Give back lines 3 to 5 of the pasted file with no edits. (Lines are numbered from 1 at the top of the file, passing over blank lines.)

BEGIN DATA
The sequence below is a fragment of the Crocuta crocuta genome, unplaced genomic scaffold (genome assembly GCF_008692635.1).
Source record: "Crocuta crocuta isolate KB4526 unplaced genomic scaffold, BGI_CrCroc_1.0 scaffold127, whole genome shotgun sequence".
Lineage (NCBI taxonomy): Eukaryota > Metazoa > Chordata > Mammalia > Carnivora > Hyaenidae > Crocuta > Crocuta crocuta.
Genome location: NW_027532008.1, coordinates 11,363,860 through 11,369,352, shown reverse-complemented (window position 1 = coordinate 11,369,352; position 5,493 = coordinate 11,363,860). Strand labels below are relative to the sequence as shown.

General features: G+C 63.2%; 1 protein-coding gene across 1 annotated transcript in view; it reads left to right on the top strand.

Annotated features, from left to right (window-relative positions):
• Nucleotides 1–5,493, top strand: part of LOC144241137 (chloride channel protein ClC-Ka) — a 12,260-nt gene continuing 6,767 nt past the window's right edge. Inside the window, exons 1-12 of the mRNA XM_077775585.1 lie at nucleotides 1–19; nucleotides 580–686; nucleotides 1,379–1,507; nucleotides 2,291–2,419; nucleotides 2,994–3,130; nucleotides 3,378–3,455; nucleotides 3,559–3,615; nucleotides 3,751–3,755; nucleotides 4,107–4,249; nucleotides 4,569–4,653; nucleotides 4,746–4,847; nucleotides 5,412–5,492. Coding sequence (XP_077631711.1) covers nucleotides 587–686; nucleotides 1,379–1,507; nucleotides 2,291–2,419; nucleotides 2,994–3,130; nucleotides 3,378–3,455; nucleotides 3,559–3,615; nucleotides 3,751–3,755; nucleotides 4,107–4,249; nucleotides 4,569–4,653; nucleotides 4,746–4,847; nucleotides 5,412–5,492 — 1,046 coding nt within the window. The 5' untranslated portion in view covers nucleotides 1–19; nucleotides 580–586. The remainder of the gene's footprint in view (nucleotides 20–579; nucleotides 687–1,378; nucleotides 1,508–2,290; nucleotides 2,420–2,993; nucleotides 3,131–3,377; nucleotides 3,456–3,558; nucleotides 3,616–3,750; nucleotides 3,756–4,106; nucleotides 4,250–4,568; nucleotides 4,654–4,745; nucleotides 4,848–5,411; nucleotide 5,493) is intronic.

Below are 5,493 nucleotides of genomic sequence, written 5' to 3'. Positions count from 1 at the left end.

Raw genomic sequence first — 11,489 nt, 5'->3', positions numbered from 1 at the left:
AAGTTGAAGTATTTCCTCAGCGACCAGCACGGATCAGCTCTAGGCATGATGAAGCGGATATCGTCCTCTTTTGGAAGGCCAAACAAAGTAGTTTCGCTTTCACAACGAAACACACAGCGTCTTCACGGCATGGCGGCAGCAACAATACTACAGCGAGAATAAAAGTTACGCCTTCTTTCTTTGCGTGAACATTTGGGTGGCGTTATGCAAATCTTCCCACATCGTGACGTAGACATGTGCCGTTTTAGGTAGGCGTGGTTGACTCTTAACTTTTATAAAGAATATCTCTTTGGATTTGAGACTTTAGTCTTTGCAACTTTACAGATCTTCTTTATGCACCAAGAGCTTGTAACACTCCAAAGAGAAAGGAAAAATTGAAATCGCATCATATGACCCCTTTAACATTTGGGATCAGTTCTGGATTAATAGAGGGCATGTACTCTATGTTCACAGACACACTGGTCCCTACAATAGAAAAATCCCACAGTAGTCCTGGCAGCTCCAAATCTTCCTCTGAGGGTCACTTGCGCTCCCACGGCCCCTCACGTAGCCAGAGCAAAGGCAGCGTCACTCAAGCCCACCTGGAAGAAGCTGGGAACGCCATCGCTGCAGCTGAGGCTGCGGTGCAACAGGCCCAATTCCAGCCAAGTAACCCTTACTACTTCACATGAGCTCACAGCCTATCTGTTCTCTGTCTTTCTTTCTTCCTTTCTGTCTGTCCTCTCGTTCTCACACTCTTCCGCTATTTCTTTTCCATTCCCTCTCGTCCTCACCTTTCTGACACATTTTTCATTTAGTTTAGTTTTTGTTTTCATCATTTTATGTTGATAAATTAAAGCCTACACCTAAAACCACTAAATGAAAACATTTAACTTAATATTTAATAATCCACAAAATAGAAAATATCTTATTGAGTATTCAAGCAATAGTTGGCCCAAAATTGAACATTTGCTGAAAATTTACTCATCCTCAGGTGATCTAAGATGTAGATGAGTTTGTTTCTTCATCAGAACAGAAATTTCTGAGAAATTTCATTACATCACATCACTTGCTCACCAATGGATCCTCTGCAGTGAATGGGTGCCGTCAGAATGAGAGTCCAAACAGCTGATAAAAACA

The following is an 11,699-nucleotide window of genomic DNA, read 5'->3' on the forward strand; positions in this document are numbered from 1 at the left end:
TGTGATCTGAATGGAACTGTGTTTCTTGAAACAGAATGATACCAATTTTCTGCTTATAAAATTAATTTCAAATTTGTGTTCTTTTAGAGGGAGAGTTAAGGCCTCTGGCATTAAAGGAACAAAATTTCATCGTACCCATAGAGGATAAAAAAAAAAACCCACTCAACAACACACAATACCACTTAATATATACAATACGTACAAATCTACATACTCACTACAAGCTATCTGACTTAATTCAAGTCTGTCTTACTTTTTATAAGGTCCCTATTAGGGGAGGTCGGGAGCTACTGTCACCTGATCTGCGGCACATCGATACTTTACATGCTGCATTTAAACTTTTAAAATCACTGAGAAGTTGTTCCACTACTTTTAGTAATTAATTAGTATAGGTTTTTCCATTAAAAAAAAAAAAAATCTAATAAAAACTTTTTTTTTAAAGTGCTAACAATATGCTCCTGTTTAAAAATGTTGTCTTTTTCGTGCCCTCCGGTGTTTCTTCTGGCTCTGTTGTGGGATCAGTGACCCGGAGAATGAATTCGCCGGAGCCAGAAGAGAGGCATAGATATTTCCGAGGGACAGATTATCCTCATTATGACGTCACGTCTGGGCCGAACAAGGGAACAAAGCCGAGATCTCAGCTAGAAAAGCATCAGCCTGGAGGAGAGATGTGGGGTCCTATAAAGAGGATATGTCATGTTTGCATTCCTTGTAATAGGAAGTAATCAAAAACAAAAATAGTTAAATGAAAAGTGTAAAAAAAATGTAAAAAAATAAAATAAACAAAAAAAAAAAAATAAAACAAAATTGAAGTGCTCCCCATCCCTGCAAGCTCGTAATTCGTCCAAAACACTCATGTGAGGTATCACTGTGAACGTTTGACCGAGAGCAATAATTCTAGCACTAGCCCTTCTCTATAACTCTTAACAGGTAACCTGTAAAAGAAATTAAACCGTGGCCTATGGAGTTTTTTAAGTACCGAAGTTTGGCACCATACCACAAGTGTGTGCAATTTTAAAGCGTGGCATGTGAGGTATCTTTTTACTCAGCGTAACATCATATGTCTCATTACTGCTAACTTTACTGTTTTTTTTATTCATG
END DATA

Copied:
Lineage (NCBI taxonomy): Eukaryota > Metazoa > Chordata > Mammalia > Carnivora > Hyaenidae > Crocuta > Crocuta crocuta.
Genome location: NW_027532008.1, coordinates 11,363,860 through 11,369,352, shown reverse-complemented (window position 1 = coordinate 11,369,352; position 5,493 = coordinate 11,363,860). Strand labels below are relative to the sequence as shown.

General features: G+C 63.2%; 1 protein-coding gene across 1 annotated transcript in view; it reads left to right on the top strand.